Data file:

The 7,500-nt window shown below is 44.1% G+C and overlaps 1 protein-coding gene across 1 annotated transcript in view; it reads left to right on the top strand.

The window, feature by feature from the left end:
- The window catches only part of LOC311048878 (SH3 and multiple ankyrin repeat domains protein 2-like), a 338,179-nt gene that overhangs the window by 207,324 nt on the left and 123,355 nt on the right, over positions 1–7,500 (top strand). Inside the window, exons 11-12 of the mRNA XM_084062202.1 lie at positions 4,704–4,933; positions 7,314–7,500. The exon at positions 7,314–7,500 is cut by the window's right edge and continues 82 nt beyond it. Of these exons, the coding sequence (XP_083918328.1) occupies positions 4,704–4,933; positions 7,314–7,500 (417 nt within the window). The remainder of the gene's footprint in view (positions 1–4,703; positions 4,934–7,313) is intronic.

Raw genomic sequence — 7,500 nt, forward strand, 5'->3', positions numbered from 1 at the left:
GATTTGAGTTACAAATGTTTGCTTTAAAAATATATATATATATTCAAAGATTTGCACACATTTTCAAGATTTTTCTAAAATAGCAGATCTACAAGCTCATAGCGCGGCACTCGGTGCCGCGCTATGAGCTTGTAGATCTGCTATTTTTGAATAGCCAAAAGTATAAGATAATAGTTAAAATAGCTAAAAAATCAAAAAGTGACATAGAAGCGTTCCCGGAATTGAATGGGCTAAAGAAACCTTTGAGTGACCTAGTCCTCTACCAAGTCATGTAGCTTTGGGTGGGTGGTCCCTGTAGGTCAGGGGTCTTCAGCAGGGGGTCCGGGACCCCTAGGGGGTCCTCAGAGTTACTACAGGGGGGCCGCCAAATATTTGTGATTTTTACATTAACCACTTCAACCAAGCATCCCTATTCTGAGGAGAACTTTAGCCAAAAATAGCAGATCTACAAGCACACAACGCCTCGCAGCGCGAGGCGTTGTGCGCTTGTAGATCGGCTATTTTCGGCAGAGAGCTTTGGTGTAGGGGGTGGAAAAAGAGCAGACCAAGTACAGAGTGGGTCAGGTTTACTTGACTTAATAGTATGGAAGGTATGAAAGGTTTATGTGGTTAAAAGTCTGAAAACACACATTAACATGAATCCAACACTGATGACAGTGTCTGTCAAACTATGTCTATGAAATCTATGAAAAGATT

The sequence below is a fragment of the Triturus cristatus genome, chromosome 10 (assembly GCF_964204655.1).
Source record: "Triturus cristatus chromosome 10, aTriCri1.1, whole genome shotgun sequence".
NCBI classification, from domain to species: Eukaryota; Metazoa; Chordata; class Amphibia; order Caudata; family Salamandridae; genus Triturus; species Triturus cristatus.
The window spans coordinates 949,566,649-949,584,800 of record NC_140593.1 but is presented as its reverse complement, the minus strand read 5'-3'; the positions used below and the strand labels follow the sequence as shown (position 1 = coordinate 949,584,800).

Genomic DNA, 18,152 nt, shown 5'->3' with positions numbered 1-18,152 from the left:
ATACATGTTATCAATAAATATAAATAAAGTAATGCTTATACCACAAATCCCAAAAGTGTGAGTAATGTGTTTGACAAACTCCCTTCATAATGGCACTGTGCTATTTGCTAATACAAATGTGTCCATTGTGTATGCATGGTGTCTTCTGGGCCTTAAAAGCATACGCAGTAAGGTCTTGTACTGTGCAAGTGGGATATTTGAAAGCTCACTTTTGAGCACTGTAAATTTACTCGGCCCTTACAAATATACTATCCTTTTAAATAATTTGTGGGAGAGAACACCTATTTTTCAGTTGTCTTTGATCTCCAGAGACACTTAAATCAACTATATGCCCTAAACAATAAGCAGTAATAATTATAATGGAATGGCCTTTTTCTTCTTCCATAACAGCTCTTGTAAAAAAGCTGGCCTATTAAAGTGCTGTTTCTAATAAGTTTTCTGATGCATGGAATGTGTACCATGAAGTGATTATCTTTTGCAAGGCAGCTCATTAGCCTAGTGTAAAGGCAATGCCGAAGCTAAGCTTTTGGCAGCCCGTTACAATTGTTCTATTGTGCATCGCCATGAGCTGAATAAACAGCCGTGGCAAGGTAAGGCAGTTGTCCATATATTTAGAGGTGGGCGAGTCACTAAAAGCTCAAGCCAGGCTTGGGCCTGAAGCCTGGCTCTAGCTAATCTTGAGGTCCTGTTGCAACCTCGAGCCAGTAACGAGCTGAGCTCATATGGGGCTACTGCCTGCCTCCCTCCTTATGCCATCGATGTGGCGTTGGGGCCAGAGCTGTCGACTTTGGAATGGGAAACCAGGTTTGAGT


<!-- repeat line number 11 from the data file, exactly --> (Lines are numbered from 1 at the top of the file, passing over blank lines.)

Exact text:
ATACATGTTATCAATAAATATAAATAAAGTAATGCTTATACCACAAATCCCAAAAGTGTGAGTAATGTGTTTGACAAACTCCCTTCATAATGGCACTGTGCTATTTGCTAATACAAATGTGTCCATTGTGTATGCATGGTGTCTTCTGGGCCTTAAAAGCATACGCAGTAAGGTCTTGTACTGTGCAAGTGGGATATTTGAAAGCTCACTTTTGAGCACTGTAAATTTACTCGGCCCTTACAAATATACTATCCTTTTAAATAATTTGTGGGAGAGAACACCTATTTTTCAGTTGTCTTTGATCTCCAGAGACACTTAAATCAACTATATGCCCTAAACAATAAGCAGTAATAATTATAATGGAATGGCCTTTTTCTTCTTCCATAACAGCTCTTGTAAAAAAGCTGGCCTATTAAAGTGCTGTTTCTAATAAGTTTTCTGATGCATGGAATGTGTACCATGAAGTGATTATCTTTTGCAAGGCAGCTCATTAGCCTAGTGTAAAGGCAATGCCGAAGCTAAGCTTTTGGCAGCCCGTTACAATTGTTCTATTGTGCATCGCCATGAGCTGAATAAACAGCCGTGGCAAGGTAAGGCAGTTGTCCATATATTTAGAGGTGGGCGAGTCACTAAAAGCTCAAGCCAGGCTTGGGCCTGAAGCCTGGCTCTAGCTAATCTTGAGGTCCTGTTGCAACCTCGAGCCAGTAACGAGCTGAGCTCATATGGGGCTACTGCCTGCCTCCCTCCTTATGCCATCGATGTGGCGTTGGGGCCAGAGCTGTCGACTTTGGAATGGGAAACCAGGTTTGAGT